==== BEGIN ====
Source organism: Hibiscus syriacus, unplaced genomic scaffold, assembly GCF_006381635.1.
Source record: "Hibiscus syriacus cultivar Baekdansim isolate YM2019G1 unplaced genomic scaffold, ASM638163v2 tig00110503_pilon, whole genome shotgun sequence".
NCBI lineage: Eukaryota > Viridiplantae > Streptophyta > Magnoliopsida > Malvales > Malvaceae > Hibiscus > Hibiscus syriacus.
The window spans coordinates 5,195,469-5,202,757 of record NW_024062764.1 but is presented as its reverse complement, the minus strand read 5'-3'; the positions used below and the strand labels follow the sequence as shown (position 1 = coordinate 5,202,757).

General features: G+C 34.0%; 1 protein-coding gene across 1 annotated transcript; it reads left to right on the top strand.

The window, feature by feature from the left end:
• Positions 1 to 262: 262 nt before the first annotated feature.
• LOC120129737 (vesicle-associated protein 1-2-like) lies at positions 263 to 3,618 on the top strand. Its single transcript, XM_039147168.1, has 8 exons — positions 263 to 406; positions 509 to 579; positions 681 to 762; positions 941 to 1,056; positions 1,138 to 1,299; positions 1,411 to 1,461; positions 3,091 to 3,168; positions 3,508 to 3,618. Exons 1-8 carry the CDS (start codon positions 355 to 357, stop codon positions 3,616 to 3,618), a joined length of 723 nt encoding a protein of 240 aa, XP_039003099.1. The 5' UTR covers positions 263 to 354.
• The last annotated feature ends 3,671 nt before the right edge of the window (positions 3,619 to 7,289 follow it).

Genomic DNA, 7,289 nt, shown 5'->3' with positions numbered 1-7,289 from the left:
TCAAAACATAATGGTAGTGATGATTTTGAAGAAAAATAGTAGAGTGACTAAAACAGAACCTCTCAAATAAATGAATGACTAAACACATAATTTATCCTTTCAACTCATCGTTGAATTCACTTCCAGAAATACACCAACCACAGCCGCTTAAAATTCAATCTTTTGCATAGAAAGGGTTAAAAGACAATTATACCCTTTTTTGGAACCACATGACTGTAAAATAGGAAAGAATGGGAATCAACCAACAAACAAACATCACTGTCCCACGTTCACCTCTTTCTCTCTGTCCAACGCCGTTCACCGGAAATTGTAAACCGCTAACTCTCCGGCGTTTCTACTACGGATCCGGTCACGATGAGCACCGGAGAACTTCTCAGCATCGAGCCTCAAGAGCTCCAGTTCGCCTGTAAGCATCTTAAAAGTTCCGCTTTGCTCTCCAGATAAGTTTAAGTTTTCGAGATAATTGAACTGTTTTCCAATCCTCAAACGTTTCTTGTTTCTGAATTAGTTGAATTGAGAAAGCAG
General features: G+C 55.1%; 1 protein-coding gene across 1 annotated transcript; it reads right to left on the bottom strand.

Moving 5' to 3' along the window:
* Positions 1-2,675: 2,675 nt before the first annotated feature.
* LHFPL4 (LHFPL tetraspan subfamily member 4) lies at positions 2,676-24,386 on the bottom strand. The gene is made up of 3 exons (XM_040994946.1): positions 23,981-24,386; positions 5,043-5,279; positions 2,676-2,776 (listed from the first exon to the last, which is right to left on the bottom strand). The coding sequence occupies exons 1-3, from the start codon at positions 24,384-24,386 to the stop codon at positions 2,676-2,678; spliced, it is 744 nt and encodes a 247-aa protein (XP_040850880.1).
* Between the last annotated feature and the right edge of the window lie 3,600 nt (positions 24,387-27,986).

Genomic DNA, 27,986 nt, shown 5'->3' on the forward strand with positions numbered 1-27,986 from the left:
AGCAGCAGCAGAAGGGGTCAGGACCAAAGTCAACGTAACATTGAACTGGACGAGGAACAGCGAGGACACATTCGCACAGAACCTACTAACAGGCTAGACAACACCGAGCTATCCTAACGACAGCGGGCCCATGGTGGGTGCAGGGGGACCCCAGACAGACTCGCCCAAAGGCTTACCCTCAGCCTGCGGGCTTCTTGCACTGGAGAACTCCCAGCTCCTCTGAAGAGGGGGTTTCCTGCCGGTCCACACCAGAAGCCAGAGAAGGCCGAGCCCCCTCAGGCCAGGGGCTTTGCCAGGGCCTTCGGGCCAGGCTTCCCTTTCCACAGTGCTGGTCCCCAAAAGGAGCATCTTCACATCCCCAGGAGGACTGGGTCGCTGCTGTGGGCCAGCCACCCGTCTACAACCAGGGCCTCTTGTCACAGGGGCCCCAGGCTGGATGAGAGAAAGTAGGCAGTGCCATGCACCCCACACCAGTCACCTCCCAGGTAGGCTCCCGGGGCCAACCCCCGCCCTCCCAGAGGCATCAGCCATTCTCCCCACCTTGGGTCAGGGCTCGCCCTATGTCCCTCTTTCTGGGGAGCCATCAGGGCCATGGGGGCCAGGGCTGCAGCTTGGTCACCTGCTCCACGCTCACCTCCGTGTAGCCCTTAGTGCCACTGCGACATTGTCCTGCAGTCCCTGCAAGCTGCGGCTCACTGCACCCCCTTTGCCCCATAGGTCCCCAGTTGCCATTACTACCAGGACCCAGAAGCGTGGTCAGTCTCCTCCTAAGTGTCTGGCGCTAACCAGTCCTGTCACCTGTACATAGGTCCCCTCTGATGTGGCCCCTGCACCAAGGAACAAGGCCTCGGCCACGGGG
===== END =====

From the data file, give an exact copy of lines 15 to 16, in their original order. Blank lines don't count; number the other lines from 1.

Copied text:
* LHFPL4 (LHFPL tetraspan subfamily member 4) lies at positions 2,676-24,386 on the bottom strand. The gene is made up of 3 exons (XM_040994946.1): positions 23,981-24,386; positions 5,043-5,279; positions 2,676-2,776 (listed from the first exon to the last, which is right to left on the bottom strand). The coding sequence occupies exons 1-3, from the start codon at positions 24,384-24,386 to the stop codon at positions 2,676-2,678; spliced, it is 744 nt and encodes a 247-aa protein (XP_040850880.1).
* Between the last annotated feature and the right edge of the window lie 3,600 nt (positions 24,387-27,986).